Try Microsoft Office 2013

By Ellen Finkelstein

Try Microsoft Office 2013

What is the new Microsoft Office? 2013? 365?

Most of you have a version of Office that you installed on your computer. You know it as Office 2003, 2007, 2010 or (if you have a Mac) 2004, 2008, or 2011.

Now, there’s a new number, 365.

What is Office 365?
Previously, Office 365 was an offering for businesses that supported online tools like

  • Sharepoint (online storage)
  • Exchange (online email)
  • Lync (a conferencing/webinar/messaging tool)
  • But that’s changing.

    The upcoming Office 2013, comes with an emphasis on cloud (online) storage. So the difference between online and desktop programs is blurred.

    What’s the difference between Office 365 and Office 2013?

    Office 2013 is upcoming version of the collection desktop programs you’re familiar with. It is also called Office 365 Home Premium. It has some cloud-based extras, which you can read about here. (It’s going to include some free Skype time!)

    You could say that Office 365 Home Premium is Office 2013 plus the free online resources, such as Skydrive and Office Web Apps, which I explain below.

    But I think that Office 365 Home Premium will be subscription based. I’m still trying to get confirmation of this.

    At any rate, the preview is free! So I encourage you to try it out here. Note that this is a preview (also called a beta) and it is always advisable to back-up your existing data prior to downloading.

    Other versions of Office 365 include Office 2013 programs as well as online storage, sharing, and syncing via Microsoft cloud services. Besides the Home Premium version, Office 365 is available in business (Small Business Premium, ProPlus, and Enterprise), education, and government editions.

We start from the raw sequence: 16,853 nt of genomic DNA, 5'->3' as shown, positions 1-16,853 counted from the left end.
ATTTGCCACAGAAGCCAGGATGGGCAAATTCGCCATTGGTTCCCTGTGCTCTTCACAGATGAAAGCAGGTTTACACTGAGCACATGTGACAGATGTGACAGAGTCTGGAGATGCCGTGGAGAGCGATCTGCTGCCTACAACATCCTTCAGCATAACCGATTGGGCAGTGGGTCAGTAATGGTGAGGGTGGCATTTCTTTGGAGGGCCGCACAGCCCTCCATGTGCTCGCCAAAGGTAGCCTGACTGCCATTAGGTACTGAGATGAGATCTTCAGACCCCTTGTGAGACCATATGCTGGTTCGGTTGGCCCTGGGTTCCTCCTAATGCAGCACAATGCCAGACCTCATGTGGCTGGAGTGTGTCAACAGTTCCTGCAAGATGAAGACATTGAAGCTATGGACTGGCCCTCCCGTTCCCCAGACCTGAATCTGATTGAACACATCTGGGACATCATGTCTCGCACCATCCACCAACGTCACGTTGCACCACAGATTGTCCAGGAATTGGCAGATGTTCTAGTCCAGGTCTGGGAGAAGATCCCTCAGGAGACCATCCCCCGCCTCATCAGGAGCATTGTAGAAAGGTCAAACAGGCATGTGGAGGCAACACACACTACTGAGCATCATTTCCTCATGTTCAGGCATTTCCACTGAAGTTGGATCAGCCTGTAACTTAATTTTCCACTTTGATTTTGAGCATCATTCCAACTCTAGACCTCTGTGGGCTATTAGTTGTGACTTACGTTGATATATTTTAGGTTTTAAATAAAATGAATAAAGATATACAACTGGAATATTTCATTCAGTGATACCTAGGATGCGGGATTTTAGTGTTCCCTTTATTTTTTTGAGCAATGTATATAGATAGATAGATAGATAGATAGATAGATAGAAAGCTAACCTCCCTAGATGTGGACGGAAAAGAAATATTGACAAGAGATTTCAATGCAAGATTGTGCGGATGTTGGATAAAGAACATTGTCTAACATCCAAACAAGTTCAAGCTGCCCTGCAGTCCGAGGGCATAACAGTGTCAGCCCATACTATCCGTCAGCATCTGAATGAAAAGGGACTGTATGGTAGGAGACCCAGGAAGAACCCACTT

When you buy Office 2013 as part of an Office 365 subscription, the Office 2013 programs and online services are always available in the latest version. In fact, Office 365 can even include the Mac version of Office.

    As I said, my understanding is that you pay for Office 365 on a monthly subscription basis. I haven’t seen any rates yet, but I have a subscription of the previous version that I pay $6/month for. It gives me an online version of Outlook which I find handy when I travel. I suppose that the upcoming versions will cost a good deal more, since they will include Office 2013.

    Article continued here

    This post is excerpted with the permission of PowerPoint Tips.

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    1 thought on “Try Microsoft Office 2013”

    1. just to note…Office 2013 is not "all" office! It does not have Access included, but the program from office 2000+ may still work for you! Note has anyone checked on "cloud" safety? I would hate it if something stored there "pre-copyrighted" books, art or inventions were accessible to anyone?

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